I’ve been enjoying this surprising article about competitive walking in Georgian Britain, it was particularly interesting to me given that it takes place partly at Hare and Billet in Blackheath which has been the site of my own recent excursions 🙂
Incidentally the reason I took up walking in and around London was after re-reading Dickens’ Oliver Twist in my mid-twenties. I’d always taken the bus everywhere before that (living in Camberwell at the time meant the tube was less of an option anyway) and enjoyed reading about people walking through bits of London I passed on the bus. It just hadn’t really occurred to me that one might or could walk around London, or that it might be done for pleasure, or health benefits. The people in the book had to walk from necessity (couldn’t afford the alternatives) so it probably wasn’t much fun for them.
I would have been no good at Georgian competitive pedestrianism though. Because I’d regularly bussed and walked the journey from Camden to Charing Cross, and from Charing Cross to Camberwell I’d assumed it would be plain sailing to follow the 53 route back to Blackheath. So one hot Saturday afternoon a few years ago I set off from Camden and walked all the way to Deptford before thinking better of it. According to my GPS tracker I’d done 14 miles in about six hours, which is fairly feeble (and the distance can’t really be much more than 9 miles – though I was following the less direct bus route). By the time I arrived at Deptford Bridge I was more shuffling than walking. A 53 bus arrived and I realised I wouldn’t be able to get on to it as I could barely lift my feet up, then someone with crutches arrived (overtaking me) and the driver lowered the platform for them and I was able to shuffle on. I remember my hip joints squeaking as I walked up the stairs to my flat and I thought I’d never do that again, though by the next day I was perfectly fine. These days I tend to restrict myself to 40 minute walks though, can’t be too careful 😉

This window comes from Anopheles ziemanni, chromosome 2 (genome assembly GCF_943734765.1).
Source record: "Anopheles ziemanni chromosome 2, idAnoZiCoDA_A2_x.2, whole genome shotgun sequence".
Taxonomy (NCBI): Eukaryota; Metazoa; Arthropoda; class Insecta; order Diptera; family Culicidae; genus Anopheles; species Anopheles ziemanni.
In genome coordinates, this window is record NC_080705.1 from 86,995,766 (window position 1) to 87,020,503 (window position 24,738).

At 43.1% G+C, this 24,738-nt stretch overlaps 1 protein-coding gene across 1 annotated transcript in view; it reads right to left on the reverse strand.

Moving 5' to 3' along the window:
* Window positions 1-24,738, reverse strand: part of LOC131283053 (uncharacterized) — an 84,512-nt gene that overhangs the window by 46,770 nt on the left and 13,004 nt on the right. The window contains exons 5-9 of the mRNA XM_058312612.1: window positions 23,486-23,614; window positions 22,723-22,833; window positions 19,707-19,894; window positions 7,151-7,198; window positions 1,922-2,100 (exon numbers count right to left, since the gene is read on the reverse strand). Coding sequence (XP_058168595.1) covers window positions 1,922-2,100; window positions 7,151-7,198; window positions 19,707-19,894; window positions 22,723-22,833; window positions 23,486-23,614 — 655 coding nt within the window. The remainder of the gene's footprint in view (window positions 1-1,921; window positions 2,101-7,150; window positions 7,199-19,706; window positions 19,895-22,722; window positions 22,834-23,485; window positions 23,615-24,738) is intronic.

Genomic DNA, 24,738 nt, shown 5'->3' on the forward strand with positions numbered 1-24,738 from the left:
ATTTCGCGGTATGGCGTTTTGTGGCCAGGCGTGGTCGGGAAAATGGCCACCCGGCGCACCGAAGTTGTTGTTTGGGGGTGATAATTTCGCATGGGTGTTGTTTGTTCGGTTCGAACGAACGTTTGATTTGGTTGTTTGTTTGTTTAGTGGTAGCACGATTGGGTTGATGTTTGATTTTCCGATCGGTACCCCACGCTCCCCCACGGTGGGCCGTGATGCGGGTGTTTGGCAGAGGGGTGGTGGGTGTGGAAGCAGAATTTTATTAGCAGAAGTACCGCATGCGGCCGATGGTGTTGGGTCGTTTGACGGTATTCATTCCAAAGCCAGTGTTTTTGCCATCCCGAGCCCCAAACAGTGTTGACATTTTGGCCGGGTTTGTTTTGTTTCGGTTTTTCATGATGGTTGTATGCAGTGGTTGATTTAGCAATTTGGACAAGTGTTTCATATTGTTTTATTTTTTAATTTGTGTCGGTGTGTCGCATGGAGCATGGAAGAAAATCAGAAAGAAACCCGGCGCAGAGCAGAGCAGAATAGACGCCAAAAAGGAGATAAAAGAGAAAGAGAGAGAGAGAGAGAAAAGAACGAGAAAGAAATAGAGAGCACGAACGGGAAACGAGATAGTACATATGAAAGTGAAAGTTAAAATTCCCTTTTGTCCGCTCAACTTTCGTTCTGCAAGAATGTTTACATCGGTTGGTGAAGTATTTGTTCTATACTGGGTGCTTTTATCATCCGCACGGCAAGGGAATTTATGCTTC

Walking in London is actually quite hard-going and it’s not that related to the distances. You’re constantly keeping out of others’ way and at very regular intervals you’re required to cross roads which breaks your pace a fair bit, not to mention the general background efforts at being ‘London alert’. And in my case especially, trying not to get lost (this is why I follow the bus routes).